- Kaiser Permanente's net income more than tripled during the second quarter of 2019 compared to a year earlier, hitting $2 billion, up from $653 million.
- Revenue at the Oakland, California-based system rose 9% to $21.4 billion. The boost in revenue was in part due to an increase in membership and lower risk adjustments among its Affordable Care Act membership.
- Kaiser's insurance membership grew modestly from 12.2 million as of last year's second quarter to 12.3 million.
The integrated health system cited open enrollment for the results. Historically, its operating margins are the highest during the first and second quarters and it's common to see margins decline in the second half of the year as expenses increase, the system cautioned in a statement.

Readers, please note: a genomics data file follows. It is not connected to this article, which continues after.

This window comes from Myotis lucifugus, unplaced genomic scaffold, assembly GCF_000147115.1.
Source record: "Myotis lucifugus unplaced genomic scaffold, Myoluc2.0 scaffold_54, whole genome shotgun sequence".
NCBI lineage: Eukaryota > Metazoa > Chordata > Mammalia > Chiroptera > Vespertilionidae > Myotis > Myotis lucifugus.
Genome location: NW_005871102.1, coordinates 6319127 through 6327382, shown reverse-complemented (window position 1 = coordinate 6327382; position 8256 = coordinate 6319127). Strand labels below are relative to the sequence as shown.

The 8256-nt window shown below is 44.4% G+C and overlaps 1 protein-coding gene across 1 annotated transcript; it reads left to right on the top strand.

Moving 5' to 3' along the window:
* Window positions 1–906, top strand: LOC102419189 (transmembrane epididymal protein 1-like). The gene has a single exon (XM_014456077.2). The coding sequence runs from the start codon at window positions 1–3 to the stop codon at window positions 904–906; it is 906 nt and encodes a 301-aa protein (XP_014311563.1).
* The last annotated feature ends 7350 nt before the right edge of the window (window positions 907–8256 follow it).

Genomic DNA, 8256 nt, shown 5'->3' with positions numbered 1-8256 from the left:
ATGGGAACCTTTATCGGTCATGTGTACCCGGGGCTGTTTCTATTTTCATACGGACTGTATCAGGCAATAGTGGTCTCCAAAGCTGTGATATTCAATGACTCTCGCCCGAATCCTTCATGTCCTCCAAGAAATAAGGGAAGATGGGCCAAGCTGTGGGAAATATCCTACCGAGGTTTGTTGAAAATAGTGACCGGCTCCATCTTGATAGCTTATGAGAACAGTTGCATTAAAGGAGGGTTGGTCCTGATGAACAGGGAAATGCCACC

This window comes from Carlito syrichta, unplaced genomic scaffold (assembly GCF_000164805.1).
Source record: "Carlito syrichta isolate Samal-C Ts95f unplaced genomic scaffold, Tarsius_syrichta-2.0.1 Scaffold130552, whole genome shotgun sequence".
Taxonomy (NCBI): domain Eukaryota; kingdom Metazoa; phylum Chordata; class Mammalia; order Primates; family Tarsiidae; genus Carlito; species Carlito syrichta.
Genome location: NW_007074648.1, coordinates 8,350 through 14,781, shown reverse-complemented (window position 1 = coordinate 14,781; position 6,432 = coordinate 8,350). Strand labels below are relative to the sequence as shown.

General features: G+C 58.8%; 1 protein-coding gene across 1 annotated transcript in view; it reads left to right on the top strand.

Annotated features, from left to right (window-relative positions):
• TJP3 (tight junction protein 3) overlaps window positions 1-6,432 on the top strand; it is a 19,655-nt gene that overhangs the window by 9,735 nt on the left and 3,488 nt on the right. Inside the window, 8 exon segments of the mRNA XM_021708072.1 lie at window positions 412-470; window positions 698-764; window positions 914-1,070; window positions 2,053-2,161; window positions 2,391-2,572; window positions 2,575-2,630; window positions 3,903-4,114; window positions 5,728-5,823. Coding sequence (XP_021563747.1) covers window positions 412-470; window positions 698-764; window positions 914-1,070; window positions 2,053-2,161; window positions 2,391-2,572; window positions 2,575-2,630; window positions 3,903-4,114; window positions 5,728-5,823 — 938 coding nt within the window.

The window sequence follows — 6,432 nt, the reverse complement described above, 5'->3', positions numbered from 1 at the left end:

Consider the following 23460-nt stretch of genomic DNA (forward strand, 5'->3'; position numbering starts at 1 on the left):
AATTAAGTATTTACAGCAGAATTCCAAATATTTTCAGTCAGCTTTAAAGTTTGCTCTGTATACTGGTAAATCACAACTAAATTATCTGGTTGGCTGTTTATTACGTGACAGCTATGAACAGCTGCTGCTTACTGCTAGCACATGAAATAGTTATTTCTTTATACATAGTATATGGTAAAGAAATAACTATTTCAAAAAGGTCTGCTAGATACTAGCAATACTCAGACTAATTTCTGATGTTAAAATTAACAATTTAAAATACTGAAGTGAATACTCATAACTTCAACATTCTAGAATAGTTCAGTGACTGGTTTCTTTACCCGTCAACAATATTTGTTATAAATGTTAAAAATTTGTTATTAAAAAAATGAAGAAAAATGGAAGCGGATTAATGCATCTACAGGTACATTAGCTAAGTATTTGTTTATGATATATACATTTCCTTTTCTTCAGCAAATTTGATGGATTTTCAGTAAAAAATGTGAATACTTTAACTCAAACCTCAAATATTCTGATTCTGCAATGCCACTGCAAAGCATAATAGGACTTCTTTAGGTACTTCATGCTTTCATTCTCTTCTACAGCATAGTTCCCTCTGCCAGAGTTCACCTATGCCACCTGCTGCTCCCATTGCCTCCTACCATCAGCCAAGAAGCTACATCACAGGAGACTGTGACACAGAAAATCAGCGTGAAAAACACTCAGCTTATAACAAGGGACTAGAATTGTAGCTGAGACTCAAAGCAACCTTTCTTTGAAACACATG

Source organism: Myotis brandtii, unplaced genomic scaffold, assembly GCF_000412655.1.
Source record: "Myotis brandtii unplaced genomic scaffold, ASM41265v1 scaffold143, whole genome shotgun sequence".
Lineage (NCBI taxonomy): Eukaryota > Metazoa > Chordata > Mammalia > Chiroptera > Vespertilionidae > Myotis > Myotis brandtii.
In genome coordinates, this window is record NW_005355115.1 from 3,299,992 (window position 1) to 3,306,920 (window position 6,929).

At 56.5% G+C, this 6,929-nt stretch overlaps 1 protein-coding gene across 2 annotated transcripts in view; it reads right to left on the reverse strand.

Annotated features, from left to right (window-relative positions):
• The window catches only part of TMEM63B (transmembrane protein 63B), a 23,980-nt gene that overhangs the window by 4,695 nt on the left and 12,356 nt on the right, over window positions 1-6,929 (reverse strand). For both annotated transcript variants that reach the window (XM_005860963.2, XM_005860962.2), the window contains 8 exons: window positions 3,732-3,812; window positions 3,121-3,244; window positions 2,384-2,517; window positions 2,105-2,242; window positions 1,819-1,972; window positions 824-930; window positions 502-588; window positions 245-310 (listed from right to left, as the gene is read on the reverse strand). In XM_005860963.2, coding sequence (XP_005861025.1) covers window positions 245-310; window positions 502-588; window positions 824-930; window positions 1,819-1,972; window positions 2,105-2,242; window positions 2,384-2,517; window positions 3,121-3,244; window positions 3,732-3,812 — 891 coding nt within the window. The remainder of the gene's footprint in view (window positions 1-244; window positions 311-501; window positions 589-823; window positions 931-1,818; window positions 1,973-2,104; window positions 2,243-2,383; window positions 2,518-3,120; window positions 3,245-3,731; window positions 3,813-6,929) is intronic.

The results come on the heels of a vote by Kaiser unions representing tens of thousands of workers in California, to OK a strike beginning next month. Of 37,000 cast votes, 98% voted to strike. Several other states will take similar votes over the next month.
The Coalition of Kaiser Permanente Unions claim it will be the country's biggest strike in recent memory and used the financial results to call attention to their cause, accusing the system of underfunding charity care and subpar worker pay.
Kaiser's first quarter also saw its net income soar.
During the second quarter the system used $710 million for capital spending including various investments in technology and new facilities. Kaiser opened a handful of new facilities during the quarter, for a total of 701 medical offices nationwide, plus 39 hospitals.
Correction: A previous version of this story had Kaiser's revenue in millions, not billions.